There is something special about action-thriller films. They have the ability to help us to vent out our urge for an Adrenalin rush in real-life. When the suspenseful narrative progression is executed with high-octane action sequences, one is bound to jump off the seat to be in the world of the film. ‘Ronin,’ directed by John Frankenheimer and co-written by J.D. Zeik and David Mamet, falls in this category. The movie follows Sam, a former U.S. intelligence agent who works as a mercenary. He is tasked with the a dangerous mission of tracking down a mysterious package that is wanted by the Irish and the Russians. ‘Ronin’ has Robert De Niro playing the central character of Sam, who is supported by the performances of Jean Reno, Stellan Skarsgård, Sean Bean, Natascha McElhone, and Jonathan Pryce. The movie is shot by French cinematographer Robert Fraisse, edited by English film editor Tony Gibbs and the music is scored by Czech composer Elia Cmiral.
‘Ronin’ premiered at the Venice Film Festival where it garnered rave reviews for the performances, action sequences, cinematography, and editing. But lack of coherence and pace of the screenplay was criticized by some. Nonetheless, the movie went on to become a commercial success, grossing $70.7 million against a budget of $55 million. For this list, I have taken into account films which have a similar narrative structure. The selected names on this list primarily deal with multiple concepts through the lens of action thrillers. In addition, I have not included projects directed by John Frankenheimer in order to have a more diverse selection. So, without further ado, here is the list of best movies similar to ‘Ronin’ that are our recommendations.
10. Clockers (1995)
A crime drama, ‘Clockers’ chronicles the life on the fringes of a group of young drug pushers in the projects of Brooklyn. The live dangerous lives and are trapped between the tussle of their drug bosses and the detectives who are out to stop them. Directed by Spike Lee from a screenplay he co-written with Richard Price, ‘Clockers’ is an adaptation of Price’s novel of the same name, published in 1992.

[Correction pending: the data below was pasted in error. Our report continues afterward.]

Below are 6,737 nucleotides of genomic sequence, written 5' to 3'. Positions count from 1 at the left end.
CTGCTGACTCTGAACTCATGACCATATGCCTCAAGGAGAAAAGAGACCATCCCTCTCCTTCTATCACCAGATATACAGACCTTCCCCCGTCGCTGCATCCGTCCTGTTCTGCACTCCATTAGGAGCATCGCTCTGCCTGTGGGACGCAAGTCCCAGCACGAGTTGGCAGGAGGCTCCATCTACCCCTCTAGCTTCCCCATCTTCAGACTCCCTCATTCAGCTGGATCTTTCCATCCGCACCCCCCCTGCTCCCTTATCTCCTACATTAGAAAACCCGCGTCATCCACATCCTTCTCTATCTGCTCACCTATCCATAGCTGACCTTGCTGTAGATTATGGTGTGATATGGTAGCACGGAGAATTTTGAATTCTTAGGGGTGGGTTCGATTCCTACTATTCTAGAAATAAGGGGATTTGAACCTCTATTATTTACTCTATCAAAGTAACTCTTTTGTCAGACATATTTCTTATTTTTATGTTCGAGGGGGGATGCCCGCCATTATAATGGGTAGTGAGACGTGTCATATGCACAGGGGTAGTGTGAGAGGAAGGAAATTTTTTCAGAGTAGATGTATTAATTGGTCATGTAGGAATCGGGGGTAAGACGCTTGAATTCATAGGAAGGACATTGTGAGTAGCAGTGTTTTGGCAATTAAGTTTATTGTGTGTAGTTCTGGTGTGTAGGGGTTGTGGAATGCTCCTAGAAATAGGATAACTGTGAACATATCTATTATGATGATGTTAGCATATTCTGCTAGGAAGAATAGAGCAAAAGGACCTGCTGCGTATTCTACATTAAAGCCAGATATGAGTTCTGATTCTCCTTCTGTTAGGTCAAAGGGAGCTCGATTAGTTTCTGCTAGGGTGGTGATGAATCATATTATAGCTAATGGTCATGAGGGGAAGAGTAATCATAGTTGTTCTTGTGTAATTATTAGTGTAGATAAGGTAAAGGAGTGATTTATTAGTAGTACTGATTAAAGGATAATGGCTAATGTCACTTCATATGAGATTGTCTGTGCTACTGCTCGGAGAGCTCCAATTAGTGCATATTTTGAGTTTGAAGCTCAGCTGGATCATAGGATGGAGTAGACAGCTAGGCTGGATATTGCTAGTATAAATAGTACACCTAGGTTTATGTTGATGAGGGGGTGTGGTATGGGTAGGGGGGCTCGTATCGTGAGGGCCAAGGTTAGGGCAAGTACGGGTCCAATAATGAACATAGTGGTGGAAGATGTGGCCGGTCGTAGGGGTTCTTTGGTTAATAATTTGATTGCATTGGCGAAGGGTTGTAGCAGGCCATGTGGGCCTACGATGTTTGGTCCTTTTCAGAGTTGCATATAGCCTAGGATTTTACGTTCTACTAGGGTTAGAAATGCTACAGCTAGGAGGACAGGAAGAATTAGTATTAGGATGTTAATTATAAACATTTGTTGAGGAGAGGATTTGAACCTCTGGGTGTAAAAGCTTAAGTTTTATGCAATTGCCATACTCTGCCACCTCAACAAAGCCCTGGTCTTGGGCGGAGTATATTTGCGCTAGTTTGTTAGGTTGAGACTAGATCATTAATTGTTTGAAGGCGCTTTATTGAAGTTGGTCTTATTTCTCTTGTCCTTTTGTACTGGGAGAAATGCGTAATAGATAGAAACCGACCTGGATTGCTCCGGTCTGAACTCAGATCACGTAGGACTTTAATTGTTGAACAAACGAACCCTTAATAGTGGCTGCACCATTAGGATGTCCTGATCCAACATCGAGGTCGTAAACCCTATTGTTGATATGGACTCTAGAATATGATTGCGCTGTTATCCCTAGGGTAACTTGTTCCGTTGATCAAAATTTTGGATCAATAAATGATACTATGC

The film explores the various facets of the criminal underworld, drug scandals and the law. The movie is produced by Martin Scorsese, and his filmmaking aesthetics are evident in the tonal quality of the project. While the commercial prospects of the movie were quite disheartening at the time of release, grossing merely $13 million against a budget of $25 million, the film received positive reviews from critics.
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9. Vanishing Point (1971)
Directed by Richard C. Sarafian and co-written by Guillermo Cain and Barry Hall, ‘Vanishing Point’ follows car delivery driver Kowalski, essayed by Barry Newman. Kowalski is known for delivering hot rods in record time but somehow always runs into trouble with the highway policemen. Billed as a road movie, ‘Vanishing Point’, upon its release was not met with positive reception. Critics disparaged it to be “cheap thrills” and criticized Sarafian’s direction to be manipulative. However, since then, the reception as seasoned towards the positive side with many modern-day filmmakers as well as critics citing it as one of their favorite action flicks.